Edwin Diaz wanted the Mets to come to him“ quick” to talk about a new contract. Speaking with the media Thursday about the record $102 million contract, Diaz and general manager Billy Eppler said the two were on the same page right away. Diaz and his family wanted to remain in New York.
Edwin Diaz wanted the Mets to come to him “quick” to talk about a new contract. The Mets talked to him as soon as they could and the process went so smoothly that they were able to lock up the best closer in baseball for another five years just hours after he became a free agent.
Speaking with the media Thursday about the record $102 million contract, Diaz and general manager Billy Eppler said the two were on the same page right away. Diaz and his family wanted to remain in New York. They’ve come to love the city over the past four seasons and Diaz respected the way the Mets treated him. The Mets wanted to lock up their best bullpen piece before bringing in a new crop of relievers.
“With Edwin, it came together — like he said — pretty quickly because we have the ability to talk early,” Eppler said on a Zoom call. “And because there was clear interest on both sides to make this happen. I did touch base with a number of our other free agents to be and it felt that Edwin was in a position where he wanted to engage at that moment in time, and we wanted to make something happen. So it connected. And here we are today.”
Both parties understood the position each was in and negotiations were made with ease. The two parties came to an agreement on Nov. 6 and announced the deal on Nov. 9.
“We [were] really pleased about whatever they were saying about us and we and they [were] really pleased about what we [were] asking,” Diaz said. “So in every moment, everything was clear. Like, we know what they want, they know what we want. And when the last conversation came, the deal was done. The deal was done because we feel like that was a great deal for us.”
Diaz will become the highest-paid reliever in baseball history and will be paid through 2042 with $26.5 million in deferred payments. He has a chance to earn up to $118.25 million with a club option in 2028. The deferred payments were key for the Mets for luxury tax purposes.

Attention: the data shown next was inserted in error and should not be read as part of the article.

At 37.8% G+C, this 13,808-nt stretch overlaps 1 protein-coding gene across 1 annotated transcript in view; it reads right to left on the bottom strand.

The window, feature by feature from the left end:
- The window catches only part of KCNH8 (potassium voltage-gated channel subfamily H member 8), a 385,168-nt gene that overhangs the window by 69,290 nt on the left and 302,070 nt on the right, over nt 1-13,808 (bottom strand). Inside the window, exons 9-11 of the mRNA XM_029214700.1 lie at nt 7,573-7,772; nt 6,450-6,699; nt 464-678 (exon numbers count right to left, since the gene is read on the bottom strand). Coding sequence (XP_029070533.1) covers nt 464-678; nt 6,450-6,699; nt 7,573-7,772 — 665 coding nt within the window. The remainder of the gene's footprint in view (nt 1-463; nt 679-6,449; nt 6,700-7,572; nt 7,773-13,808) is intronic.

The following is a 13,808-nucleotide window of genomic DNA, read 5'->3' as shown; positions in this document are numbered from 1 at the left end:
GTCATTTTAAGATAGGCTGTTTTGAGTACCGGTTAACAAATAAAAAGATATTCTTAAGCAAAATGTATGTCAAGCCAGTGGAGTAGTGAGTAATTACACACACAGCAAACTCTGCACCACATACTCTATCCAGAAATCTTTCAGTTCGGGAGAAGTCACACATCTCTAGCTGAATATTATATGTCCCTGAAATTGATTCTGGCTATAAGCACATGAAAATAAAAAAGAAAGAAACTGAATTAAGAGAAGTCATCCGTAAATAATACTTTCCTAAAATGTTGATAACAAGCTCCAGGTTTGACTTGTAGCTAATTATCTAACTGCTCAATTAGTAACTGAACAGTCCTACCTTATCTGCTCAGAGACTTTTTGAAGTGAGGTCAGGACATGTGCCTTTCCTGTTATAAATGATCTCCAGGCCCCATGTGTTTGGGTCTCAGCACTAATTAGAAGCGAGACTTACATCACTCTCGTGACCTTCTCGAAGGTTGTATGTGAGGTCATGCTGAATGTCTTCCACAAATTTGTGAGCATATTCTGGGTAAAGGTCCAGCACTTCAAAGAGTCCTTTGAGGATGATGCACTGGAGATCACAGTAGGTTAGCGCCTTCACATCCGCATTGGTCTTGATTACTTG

For Diaz, the contract is a particular point of pride, not necessarily because of what he’s earning, but because it could open the door for relievers to earn larger deals in the future.
“I’m thinking I can help other guys to come in behind me,” Diaz said. “So setting that deal. I feel really happy because that will help up there. All the guys who come behind me will keep pushing the value of the reliever up. So I feel really happy for that.”
The 28-year-old Diaz went 3-1 with a 1.31 ERA, a 0.90 FIP and 32 saves in 35 opportunities last season. It was a historic season and he was rewarded with a historic contract. But the Mets still have a heavy workload ahead of them this winter, needing more bullpen pieces and more starting pitching. Eppler said he has been in touch with free agent ace Jacob deGrom and continues to talk with a number of players and representatives, though he declined to get into any specifics.
Diaz trusts that Eppler will be able to assemble a group of relievers that will give him a chance to succeed and give the Mets a chance to go deep into the postseason next year as well.
“I know all of the guys were free agents, but I know Billy and the staff will do the best to get a great bullpen and we’ll have a really great bullpen this season,” he said. “I can’t wait to see what they do to bring another great bullpen back.”